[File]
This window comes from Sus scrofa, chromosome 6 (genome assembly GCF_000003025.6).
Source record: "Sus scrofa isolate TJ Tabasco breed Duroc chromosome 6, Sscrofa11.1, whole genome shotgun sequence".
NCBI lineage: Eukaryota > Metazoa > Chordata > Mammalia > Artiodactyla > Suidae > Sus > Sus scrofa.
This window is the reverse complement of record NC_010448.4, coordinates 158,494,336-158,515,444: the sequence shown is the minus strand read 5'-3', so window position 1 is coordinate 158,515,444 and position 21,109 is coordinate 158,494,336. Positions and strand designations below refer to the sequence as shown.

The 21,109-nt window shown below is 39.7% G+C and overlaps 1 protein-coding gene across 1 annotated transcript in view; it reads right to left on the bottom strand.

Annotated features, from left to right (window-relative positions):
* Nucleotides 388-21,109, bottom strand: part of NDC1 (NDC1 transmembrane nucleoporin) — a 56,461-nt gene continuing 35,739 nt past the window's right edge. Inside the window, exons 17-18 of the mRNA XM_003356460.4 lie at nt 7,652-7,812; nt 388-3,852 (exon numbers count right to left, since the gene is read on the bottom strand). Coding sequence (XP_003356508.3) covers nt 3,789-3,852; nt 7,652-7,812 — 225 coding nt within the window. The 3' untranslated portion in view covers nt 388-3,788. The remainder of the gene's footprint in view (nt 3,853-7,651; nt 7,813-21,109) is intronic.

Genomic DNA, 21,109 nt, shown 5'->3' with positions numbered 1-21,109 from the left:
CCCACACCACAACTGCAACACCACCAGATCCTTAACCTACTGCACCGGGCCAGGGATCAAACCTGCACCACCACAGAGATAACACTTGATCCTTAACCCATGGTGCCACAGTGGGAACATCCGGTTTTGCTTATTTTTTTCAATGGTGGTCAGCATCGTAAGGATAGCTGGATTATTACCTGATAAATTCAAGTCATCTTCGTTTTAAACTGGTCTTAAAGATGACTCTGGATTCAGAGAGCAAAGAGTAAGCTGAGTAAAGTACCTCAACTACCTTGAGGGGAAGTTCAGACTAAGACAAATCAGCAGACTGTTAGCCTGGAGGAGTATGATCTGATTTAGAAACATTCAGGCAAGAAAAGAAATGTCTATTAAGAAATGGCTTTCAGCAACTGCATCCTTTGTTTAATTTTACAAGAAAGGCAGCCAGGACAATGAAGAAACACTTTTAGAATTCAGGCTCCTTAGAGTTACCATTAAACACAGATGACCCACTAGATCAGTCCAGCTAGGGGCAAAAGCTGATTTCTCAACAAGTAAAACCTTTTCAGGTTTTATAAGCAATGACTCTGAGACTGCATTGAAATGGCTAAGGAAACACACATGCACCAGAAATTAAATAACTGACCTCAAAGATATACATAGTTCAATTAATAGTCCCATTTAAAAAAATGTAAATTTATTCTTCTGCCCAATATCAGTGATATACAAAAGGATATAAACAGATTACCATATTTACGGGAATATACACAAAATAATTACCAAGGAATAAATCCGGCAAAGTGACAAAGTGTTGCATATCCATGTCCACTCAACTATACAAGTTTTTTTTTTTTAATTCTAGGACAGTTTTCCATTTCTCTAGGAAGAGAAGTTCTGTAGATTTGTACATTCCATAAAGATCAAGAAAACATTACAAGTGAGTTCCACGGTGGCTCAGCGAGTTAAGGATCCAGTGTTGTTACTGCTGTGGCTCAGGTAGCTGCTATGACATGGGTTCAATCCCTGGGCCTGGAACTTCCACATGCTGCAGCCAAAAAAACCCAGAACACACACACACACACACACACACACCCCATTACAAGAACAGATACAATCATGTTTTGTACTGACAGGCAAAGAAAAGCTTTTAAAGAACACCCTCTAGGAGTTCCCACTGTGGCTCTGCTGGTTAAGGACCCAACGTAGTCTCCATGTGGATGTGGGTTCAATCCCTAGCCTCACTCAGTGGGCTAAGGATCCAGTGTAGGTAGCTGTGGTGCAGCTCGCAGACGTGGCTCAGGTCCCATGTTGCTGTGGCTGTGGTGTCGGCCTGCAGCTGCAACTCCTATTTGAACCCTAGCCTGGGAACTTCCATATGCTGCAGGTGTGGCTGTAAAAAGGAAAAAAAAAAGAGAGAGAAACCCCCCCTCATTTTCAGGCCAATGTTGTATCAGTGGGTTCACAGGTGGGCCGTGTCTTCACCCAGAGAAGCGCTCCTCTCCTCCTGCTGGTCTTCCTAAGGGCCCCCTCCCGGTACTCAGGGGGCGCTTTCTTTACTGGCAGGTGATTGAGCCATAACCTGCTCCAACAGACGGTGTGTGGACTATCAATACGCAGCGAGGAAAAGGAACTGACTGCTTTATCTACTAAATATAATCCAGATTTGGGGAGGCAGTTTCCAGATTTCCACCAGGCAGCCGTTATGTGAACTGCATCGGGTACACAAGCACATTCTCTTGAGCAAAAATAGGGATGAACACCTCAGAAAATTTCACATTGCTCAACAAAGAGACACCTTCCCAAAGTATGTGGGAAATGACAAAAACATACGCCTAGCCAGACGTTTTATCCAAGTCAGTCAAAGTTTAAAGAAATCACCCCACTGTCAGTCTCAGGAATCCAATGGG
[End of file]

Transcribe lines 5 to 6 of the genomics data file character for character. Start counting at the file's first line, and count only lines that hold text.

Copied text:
The 21,109-nt window shown below is 39.7% G+C and overlaps 1 protein-coding gene across 1 annotated transcript in view; it reads right to left on the bottom strand.

Annotated features, from left to right (window-relative positions):